1) Conflicting Priorities: consensus has never been reached on what is most important, i.e. which priorities are must-haves and which are nice-to-haves. There is no technology on the horizon that would meet everyone's priorities. We need leadership to get everyone onto the same page (once we figure out which page that is).

2) Storage: until less expensive batteries with greater storage capacities and longer lifespan enter the marketplace, we will not be able to provide enough energy during non-production times.

3) Plug and Play: alternative energy products and/or systems should be convenient to add to existing infrastructure if we want them to be adopted by the masses. Upgrades are more likely to occur if they can be added incrementally according to budget or need. Upgrades are less likely to take place when a system overhaul is required first (except perhaps when being considered by a larger business concern or under governmental jurisdiction).

Posted by Engineer, a resident of South of Midtown
on Mar 3, 2008 at 6:10 pm


I think the first thing to start with is the definition of "Green Energy". Here are some things that come to mind, to me:

1. Free of CO2 emissions (relating to global warming concerns)

2. Of a source that preserves the environment. For exaample, wind energy kills birds of prey, biofuels lead to overplanting of crops for energy...and less land for food production, conservation, carbon sink).

3. Reduces the odds of warfare to capture/protect resources (oil/NG, biofuels).

4. Resistant to attack (thus decentralized, if possible)

5. Efficient, relatively affordable (thus accepted by the general population)

6. Does not upset economic growth...poverty is not green.

Please add other criteria.

At this point, I do not see a single source that accomplihes this "green" agenda. This tells me that we need to think of non-perfect sources and solutions. The ones that seem to best fit these criteria are a MIXTURE of:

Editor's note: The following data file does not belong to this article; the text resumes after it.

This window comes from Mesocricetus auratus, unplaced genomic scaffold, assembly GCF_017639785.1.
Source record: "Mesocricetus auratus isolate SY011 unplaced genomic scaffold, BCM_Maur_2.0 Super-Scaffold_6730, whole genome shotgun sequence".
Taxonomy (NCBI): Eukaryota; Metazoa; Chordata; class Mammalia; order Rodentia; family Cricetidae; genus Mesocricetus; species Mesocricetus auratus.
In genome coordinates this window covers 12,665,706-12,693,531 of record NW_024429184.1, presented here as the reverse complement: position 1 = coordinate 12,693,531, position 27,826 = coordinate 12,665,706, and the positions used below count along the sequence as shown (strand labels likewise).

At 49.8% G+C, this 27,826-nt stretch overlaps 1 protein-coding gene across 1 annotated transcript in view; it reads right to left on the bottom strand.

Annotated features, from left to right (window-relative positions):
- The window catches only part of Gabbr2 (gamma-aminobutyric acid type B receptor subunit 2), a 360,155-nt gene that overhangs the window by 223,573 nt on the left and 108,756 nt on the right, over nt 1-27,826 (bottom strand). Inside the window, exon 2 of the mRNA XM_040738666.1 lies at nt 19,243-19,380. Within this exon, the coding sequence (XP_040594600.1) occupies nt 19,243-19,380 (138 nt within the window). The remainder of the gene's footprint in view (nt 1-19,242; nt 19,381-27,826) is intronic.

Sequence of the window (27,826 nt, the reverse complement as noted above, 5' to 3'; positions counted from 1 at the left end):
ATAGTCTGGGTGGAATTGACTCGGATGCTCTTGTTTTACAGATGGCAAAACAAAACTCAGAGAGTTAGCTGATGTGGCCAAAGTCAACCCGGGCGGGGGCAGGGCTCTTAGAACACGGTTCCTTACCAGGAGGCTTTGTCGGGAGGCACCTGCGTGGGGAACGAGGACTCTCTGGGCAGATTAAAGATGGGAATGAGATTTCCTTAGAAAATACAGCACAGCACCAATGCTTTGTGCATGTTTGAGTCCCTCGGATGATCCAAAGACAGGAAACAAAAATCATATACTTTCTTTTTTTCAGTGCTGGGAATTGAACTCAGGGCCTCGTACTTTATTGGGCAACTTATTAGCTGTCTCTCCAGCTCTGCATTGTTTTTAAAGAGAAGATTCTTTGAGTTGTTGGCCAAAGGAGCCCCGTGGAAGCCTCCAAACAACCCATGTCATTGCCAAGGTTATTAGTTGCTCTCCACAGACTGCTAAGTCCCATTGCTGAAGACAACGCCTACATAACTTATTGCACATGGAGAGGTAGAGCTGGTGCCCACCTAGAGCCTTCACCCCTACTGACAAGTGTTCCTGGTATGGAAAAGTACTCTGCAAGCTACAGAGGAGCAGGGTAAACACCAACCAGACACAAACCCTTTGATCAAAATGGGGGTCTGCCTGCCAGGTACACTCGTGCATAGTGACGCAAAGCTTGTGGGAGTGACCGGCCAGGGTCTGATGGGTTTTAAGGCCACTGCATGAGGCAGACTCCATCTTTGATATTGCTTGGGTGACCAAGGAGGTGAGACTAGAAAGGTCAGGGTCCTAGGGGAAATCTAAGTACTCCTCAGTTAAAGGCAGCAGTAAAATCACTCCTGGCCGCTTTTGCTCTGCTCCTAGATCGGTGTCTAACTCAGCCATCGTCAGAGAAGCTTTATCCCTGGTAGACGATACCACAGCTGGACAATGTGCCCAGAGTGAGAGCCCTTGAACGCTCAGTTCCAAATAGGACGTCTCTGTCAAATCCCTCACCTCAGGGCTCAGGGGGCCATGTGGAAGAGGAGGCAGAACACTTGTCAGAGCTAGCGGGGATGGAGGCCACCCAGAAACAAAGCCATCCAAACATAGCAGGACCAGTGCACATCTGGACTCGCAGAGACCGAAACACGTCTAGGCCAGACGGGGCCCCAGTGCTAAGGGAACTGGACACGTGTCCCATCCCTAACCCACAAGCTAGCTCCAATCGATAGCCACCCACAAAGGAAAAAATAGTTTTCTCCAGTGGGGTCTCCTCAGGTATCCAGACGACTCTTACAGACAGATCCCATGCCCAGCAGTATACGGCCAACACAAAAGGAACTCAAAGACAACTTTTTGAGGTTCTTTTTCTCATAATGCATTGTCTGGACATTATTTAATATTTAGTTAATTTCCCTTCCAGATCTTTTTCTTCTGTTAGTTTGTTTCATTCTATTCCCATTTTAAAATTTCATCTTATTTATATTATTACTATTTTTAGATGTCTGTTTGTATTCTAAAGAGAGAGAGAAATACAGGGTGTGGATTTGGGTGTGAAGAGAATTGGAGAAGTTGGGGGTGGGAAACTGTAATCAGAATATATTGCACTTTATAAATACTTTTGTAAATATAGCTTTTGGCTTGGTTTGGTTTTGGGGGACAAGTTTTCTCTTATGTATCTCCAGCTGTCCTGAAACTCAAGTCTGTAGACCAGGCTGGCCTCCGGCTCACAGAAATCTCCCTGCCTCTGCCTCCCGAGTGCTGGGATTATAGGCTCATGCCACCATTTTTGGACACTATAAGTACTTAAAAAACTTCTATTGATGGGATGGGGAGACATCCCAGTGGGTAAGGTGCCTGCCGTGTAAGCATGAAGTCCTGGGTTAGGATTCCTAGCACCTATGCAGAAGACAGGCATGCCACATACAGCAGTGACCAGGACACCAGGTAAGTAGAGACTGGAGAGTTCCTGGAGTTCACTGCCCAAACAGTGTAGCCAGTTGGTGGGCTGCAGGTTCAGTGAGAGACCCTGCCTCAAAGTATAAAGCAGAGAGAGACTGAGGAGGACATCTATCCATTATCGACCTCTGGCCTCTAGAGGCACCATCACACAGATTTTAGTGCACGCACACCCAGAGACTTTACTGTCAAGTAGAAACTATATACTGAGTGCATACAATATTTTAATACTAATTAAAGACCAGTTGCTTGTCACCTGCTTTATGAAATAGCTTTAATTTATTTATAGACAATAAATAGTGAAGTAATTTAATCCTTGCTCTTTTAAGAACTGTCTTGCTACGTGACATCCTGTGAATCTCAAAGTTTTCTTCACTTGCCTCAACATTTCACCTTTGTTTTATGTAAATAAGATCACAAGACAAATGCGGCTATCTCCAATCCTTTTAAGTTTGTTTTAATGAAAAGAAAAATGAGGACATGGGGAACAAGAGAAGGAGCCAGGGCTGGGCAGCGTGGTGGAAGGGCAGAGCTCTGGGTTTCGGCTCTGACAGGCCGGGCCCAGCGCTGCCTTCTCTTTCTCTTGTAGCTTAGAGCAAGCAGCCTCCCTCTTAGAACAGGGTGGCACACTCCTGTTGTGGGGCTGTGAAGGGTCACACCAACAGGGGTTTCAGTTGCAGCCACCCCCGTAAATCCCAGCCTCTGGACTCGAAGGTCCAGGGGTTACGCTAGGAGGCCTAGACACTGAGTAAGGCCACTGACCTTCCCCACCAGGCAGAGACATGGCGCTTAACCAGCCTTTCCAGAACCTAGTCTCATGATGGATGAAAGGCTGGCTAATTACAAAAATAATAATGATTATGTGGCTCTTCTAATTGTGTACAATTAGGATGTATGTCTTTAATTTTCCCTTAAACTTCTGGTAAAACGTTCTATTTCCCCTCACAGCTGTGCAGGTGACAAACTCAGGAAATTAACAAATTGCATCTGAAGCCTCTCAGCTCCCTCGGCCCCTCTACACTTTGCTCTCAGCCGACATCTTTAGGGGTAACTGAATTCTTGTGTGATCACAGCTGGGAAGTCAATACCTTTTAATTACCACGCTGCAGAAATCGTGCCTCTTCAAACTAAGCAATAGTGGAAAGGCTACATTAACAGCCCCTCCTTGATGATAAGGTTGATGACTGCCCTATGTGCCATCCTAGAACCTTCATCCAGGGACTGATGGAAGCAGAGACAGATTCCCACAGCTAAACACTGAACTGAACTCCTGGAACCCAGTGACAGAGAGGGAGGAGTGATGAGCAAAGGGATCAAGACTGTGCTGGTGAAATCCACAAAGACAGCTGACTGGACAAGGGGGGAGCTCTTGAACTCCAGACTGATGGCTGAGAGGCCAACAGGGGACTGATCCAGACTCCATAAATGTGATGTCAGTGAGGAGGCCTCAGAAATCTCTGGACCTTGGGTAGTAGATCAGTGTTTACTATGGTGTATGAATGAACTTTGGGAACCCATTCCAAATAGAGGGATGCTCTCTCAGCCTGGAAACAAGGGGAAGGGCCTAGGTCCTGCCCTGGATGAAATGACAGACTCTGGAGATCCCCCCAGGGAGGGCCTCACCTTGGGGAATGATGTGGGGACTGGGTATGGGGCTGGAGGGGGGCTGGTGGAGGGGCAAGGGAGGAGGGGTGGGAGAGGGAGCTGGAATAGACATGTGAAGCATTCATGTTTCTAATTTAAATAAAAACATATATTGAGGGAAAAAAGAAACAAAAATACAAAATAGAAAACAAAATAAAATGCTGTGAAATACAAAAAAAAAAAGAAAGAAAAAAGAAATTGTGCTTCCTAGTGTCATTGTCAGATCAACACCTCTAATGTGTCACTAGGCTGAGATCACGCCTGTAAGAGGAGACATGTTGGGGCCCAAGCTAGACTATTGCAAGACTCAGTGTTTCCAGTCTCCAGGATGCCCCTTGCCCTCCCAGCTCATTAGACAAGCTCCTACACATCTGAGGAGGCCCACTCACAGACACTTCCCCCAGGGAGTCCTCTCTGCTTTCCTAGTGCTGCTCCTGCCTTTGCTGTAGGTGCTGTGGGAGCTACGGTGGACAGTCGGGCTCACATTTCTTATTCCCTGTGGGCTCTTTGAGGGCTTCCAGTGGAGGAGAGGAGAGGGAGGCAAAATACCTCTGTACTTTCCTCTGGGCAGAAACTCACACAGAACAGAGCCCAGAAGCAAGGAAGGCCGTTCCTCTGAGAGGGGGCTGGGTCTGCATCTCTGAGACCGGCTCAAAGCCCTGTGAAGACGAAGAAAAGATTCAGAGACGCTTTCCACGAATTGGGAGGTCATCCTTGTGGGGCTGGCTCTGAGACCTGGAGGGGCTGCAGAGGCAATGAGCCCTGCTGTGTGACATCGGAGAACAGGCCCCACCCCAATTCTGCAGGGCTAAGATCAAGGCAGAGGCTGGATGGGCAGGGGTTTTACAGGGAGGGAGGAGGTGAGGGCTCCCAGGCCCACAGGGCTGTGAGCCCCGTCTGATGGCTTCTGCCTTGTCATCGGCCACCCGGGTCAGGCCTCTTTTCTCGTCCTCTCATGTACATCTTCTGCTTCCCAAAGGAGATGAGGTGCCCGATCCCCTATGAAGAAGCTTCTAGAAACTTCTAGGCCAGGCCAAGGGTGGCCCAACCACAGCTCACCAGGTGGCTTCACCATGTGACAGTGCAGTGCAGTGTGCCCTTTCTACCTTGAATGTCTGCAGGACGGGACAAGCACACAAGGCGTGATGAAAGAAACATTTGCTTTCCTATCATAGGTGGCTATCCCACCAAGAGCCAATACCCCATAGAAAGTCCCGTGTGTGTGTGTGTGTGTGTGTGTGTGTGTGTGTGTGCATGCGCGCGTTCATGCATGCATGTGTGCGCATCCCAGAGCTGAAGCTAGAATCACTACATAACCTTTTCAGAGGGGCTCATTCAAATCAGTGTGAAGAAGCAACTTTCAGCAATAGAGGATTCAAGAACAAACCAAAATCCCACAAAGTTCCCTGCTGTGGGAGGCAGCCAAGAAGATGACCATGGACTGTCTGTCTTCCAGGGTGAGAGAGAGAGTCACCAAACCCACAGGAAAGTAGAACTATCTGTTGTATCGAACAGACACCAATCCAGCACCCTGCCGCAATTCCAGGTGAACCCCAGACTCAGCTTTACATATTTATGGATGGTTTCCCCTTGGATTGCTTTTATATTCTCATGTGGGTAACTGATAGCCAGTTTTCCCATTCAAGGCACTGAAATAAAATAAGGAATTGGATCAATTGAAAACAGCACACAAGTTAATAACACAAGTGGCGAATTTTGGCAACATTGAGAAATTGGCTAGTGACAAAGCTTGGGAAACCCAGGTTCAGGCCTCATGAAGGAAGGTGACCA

a. Conservation/efficiency (the Lovins model)

b. Solar PV and thermal with storage (if efficiencies can meet the challange of cost); wind (if bird kills are allowable, and variability effects on grids are, too); tides (maybe); possbily geothermal, but doubtful

c. Nuclear fission

d. Natural gas

e. clean coal technologies

f. more oil production off the coasts of this country, and in ANWAR.

This mixture is not perfect, but it is, IMO, the best solution, going forward. We need to buy enough time to get to fusion or some other major solution that stays ahead of demand.

Posted by T, a resident of Duveneck/St. Francis
on Mar 4, 2008 at 2:28 pm

Wow, good list! Two comments:

1) Although I am not a proponent of nuclear, I think it should be added to the list. Everything else on the list is an imperfect solution that we hope can be made ready for primetime by a technological breatkthrough. So wny not nuclear also? Perhaps with more research the current problems we have with radioactive waste or accidental releases could be resolved in the future. Barring such a technical breakthrough, however, I agree that nuclear is probably not a viable option.

2) The statement "Does not upset economic growth" could probably be interpreted 30 different ways by 30 different readers. Further clarification would be required before this statement could help guide a decision-making process. The second half of the statement is great though. There is no reason why poverty should be linked with "green".